The Clausuntum, one of the relics of the Roman era, and its Saxon successor, make the history of “Ye old town of Humtum,” or Southampton, one of the most remarkable in England. Because of its being interwoven with the history of the formative period, to read the history of Humtum is to read English history from the time of remote antiquity. There were gathered in this old town the all but metropolitan social life at a very early date. Because of its excellent water ways and its conveniences to the continent, especially the French coast, and further because of the visits of Royalty to either welcome home or bid God speed to some of its own household. Southampton was the Brighton of the South Coast, at a very early day, and High Street from the water front was the fashionable promenade. There the “quality” and the social life of the times congregated. This thoroughfare, High Street, was described by Leland in 1536 to his Royal Master as “one of the fairest streets that is in any town in England.” This great public highway where the warrior bold and my-lady fair exchanged cute glances a thousand years ago.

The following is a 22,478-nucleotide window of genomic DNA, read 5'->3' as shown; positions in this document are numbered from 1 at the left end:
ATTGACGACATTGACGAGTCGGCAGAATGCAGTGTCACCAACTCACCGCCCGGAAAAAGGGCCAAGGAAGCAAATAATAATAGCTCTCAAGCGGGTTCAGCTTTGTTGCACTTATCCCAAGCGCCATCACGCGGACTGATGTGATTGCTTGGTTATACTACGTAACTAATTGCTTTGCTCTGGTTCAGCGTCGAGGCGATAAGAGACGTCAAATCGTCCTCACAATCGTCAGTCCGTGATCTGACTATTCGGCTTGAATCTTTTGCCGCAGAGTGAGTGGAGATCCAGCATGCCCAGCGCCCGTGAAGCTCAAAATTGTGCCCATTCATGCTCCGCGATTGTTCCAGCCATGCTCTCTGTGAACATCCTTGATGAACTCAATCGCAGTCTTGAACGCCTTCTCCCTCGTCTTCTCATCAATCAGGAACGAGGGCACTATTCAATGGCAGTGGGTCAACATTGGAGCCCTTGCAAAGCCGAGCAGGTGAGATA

It was little wonder such a promenade lent a charm to a mind so susceptible as Dr. Watts”, whose name is so interwoven with the history of the town, the poet and his poetry are inseparably associated with Southampton. A visitor to the town invariably recognizes this fact at his first impression that there is a mutual recognition be tween the name Watts and Southampton, that the poet, and what he was and what he did was for the “common weal.” And the name of Watts is distinctly associated with this section of England.